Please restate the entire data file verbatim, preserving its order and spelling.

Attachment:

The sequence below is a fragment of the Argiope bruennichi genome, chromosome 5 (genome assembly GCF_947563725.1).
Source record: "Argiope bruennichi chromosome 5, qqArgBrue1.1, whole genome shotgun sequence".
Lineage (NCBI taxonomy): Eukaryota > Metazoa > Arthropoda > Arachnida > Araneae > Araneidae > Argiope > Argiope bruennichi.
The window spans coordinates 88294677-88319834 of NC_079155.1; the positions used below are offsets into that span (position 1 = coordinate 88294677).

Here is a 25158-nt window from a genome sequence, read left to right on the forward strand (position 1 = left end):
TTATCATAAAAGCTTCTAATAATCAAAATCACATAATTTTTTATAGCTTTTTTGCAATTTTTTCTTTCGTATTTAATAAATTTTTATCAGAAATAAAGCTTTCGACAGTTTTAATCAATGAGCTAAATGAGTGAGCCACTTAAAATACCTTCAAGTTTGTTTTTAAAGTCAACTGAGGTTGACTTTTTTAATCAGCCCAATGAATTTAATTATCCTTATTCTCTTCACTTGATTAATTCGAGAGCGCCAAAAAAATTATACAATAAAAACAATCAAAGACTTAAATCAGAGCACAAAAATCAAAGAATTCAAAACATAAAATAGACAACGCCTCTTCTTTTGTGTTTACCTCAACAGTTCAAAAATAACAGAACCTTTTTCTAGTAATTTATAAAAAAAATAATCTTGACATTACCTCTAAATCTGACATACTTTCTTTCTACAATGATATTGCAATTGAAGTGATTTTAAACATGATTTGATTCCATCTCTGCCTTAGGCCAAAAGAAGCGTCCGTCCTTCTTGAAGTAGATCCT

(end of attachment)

The sequence below is a fragment of the Argiope bruennichi genome, chromosome 5 (genome assembly GCF_947563725.1).
Source record: "Argiope bruennichi chromosome 5, qqArgBrue1.1, whole genome shotgun sequence".
Lineage (NCBI taxonomy): Eukaryota > Metazoa > Arthropoda > Arachnida > Araneae > Araneidae > Argiope > Argiope bruennichi.
The window spans coordinates 88294677-88319834 of NC_079155.1; the positions used below are offsets into that span (position 1 = coordinate 88294677).

Here is a 25158-nt window from a genome sequence, read left to right on the forward strand (position 1 = left end):
TTATCATAAAAGCTTCTAATAATCAAAATCACATAATTTTTTATAGCTTTTTTGCAATTTTTTCTTTCGTATTTAATAAATTTTTATCAGAAATAAAGCTTTCGACAGTTTTAATCAATGAGCTAAATGAGTGAGCCACTTAAAATACCTTCAAGTTTGTTTTTAAAGTCAACTGAGGTTGACTTTTTTAATCAGCCCAATGAATTTAATTATCCTTATTCTCTTCACTTGATTAATTCGAGAGCGCCAAAAAAATTATACAATAAAAACAATCAAAGACTTAAATCAGAGCACAAAAATCAAAGAATTCAAAACATAAAATAGACAACGCCTCTTCTTTTGTGTTTACCTCAACAGTTCAAAAATAACAGAACCTTTTTCTAGTAATTTATAAAAAAAATAATCTTGACATTACCTCTAAATCTGACATACTTTCTTTCTACAATGATATTGCAATTGAAGTGATTTTAAACATGATTTGATTCCATCTCTGCCTTAGGCCAAAAGAAGCGTCCGTCCTTCTTGAAGTAGATCCT